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You Don't Have To

Dariann is a student at Indiana Wesleyan University majoring in Human Services. She's married, has two kids, and two cats.

From the time you are born, you begin your journey towards choice.

For a while, choices are made for you, as you are incapable of doing so for yourself. But as you grow older, choice becomes more and more prevalent in your life. You choose what you like, what you dislike, what excites you, what bores you. You choose when to take your first steps, to speak your first words, what toys to play with. And, inevitably, as you grow older, the choices become more and more difficult, more and more challenging. As these choices increase in complexity, you look to those you love and trust to guide you. And each time we look to those that we trust, we learn. We pay attention to their patience, their understanding, their willingness to give us choice. We crave an explanation as to why things are the way they are, what that choice means, how it affects us. And as we learn, we grow.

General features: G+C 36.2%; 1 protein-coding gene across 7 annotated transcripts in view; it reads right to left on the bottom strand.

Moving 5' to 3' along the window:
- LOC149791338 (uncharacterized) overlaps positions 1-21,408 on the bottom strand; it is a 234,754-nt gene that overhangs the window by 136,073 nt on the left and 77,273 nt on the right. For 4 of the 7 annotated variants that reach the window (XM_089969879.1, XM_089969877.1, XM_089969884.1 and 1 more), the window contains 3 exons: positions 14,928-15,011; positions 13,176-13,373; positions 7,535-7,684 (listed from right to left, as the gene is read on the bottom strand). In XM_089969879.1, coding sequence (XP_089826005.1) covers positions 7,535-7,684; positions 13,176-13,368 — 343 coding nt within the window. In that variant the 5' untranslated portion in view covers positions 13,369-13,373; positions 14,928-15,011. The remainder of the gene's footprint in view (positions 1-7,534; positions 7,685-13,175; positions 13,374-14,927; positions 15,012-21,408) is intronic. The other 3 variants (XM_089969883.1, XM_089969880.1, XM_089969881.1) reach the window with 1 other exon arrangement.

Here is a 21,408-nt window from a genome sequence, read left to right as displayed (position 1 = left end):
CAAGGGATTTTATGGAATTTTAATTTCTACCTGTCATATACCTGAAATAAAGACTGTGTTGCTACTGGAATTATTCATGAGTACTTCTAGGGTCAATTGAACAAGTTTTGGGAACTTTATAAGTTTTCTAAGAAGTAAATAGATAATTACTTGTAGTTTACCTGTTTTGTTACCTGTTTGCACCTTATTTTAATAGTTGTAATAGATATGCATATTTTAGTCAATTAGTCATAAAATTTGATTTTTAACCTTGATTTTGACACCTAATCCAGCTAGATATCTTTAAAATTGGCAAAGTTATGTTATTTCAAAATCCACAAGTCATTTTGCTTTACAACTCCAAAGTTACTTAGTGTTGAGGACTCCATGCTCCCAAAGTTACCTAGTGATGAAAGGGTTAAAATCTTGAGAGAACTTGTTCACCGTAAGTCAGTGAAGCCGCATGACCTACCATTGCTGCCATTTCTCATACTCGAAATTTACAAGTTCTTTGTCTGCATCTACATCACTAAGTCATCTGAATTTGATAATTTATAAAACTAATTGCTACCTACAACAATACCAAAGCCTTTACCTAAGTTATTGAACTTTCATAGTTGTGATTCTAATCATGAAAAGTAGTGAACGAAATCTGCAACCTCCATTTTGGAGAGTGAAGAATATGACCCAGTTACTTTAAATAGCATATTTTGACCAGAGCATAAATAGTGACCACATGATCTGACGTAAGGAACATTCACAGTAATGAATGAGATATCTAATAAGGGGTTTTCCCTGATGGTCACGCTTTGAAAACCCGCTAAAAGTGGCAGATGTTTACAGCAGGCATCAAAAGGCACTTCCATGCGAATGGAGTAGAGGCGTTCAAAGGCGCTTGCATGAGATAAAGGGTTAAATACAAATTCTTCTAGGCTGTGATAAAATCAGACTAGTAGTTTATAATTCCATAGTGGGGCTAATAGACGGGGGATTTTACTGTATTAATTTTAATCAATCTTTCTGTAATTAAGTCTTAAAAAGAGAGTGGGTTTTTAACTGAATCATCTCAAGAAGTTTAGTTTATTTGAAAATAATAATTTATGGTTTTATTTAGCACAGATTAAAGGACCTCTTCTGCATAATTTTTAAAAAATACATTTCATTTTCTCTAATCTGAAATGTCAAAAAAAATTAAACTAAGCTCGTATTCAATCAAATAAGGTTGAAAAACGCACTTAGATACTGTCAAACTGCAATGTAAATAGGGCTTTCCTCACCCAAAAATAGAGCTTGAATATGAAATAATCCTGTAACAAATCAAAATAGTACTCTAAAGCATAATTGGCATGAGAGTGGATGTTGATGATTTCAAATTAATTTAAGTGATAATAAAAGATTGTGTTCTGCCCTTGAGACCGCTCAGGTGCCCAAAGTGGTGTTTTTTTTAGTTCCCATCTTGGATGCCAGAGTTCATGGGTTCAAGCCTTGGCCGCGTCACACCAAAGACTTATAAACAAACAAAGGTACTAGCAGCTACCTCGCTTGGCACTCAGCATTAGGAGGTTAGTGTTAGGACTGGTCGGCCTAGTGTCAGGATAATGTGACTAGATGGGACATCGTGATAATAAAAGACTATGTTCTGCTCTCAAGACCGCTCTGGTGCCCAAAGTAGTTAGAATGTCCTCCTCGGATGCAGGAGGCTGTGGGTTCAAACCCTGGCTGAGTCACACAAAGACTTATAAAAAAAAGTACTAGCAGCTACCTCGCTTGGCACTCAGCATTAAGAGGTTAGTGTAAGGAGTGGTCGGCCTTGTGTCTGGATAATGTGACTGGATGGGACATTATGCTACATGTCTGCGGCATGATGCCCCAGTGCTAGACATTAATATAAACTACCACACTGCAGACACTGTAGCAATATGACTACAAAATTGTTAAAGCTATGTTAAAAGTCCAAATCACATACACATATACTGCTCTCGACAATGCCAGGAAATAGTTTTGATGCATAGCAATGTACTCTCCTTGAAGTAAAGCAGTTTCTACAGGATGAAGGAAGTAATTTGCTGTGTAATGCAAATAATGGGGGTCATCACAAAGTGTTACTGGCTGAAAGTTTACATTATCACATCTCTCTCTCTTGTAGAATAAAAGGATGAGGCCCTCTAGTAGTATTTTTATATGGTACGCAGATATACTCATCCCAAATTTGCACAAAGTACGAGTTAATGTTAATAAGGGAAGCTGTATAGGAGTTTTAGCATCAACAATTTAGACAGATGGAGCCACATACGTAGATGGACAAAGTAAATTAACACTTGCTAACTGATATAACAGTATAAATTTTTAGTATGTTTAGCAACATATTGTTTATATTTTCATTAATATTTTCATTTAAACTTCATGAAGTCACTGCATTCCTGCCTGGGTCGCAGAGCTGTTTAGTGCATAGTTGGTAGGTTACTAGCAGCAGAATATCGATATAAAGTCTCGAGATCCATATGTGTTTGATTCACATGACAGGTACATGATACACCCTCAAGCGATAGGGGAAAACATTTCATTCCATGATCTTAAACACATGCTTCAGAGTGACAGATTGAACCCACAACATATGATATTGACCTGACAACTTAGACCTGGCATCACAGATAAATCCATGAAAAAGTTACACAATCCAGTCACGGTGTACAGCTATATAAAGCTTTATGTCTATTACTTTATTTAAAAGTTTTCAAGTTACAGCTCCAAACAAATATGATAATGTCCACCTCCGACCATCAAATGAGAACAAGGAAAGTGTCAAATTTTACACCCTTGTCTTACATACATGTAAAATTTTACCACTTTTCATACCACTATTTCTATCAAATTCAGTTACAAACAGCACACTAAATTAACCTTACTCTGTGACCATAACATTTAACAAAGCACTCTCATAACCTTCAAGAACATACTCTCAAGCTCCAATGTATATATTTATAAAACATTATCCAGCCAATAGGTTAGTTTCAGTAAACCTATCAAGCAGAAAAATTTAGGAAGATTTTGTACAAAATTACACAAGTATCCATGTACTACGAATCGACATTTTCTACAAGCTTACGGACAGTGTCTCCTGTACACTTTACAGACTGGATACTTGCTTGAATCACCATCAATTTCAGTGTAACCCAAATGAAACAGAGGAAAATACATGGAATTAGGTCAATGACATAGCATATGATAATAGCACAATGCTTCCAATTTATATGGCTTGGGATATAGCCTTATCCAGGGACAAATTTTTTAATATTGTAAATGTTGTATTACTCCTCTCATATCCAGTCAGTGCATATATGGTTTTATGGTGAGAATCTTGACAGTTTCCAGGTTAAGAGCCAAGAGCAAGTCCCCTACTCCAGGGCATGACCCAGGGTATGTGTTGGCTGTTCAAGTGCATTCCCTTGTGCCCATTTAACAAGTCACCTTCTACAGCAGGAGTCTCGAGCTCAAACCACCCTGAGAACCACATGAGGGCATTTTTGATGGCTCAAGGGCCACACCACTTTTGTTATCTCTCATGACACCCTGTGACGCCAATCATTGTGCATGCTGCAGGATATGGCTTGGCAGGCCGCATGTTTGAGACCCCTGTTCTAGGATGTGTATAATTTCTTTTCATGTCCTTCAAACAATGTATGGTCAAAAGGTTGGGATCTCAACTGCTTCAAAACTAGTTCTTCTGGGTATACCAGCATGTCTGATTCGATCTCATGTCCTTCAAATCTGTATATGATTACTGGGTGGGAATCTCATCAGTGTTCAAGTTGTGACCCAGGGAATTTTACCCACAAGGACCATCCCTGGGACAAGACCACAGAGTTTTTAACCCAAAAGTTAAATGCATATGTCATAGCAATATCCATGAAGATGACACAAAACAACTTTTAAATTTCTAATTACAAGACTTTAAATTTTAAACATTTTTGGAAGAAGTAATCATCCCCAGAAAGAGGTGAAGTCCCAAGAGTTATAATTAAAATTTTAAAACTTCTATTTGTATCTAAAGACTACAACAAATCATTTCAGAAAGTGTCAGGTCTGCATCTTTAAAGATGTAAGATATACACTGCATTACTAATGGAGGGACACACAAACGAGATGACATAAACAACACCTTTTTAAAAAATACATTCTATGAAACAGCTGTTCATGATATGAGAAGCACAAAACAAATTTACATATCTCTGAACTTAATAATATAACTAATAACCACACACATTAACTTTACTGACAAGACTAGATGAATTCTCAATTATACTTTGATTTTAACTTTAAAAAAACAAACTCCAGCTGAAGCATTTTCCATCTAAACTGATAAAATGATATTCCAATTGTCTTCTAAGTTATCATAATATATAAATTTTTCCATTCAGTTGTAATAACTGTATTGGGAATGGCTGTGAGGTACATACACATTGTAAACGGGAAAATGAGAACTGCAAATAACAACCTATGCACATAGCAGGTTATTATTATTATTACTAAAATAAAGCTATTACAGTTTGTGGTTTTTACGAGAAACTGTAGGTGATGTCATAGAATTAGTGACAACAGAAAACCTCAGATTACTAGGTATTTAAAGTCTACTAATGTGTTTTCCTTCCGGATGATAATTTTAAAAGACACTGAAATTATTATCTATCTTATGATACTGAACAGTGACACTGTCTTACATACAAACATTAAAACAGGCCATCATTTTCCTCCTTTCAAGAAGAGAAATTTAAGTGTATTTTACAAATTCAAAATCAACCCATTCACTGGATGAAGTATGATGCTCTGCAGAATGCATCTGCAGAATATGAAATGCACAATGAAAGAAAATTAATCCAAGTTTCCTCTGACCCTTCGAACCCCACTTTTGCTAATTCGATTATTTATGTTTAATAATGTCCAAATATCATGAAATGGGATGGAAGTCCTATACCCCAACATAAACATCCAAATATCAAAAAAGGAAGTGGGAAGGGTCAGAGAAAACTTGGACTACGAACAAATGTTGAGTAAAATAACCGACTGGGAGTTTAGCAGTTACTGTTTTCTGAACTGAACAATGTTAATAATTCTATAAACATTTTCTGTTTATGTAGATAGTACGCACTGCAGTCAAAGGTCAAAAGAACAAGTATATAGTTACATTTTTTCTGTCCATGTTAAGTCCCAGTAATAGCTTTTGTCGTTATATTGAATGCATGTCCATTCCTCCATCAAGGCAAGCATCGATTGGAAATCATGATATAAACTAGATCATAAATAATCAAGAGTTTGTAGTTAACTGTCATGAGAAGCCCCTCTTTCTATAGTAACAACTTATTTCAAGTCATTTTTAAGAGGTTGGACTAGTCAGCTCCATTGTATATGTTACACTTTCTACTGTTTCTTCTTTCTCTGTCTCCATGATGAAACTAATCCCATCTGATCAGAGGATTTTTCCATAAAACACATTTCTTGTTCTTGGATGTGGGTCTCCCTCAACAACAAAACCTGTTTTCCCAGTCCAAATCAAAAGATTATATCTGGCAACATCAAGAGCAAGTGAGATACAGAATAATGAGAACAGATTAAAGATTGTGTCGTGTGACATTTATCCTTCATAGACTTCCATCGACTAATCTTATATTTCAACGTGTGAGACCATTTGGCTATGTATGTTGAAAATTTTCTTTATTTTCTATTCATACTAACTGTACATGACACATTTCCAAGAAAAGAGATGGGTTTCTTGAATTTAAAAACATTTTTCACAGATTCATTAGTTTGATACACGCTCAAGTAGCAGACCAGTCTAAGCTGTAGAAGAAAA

Growing up, I had two separate households. My parents divorced when I was very young, and having them separate was all I ever knew. Each household had its own set of rules and its own standards for choice. It was incredibly confusing, and each time I came back from visits with my dad, who favored freedom, I had to revert to the strict lifestyle my mother procured. This often was not an easy transition and typically resulted in what my mother would call “being a brat,” and my father would call curiosity and having fun. Most choices were made for me by my mother, even if I disagreed with them, while my father always made sure to include me and what I wanted to do. This brightened my curiosity, and I asked so many questions, thirsting for knowledge of why certain choices resulted in their outcomes and why some choices were better to make than others, even if I disagreed with them.

This was when my father began educating me on how it was always going to be easier to make bad choices than it would be to make good ones, but the difference was that the good ones made other people happier and would make me happy as well. His patience with my young, overly excited mind, his understanding of how best to communicate information to me, and his openness to give me the freedom of choice is what made me thrive in challenging, innovating, and difficult experiences as I was introduced to them. It began a thirst for knowledge, wisdom, and understanding in myself and those around me as I grew older.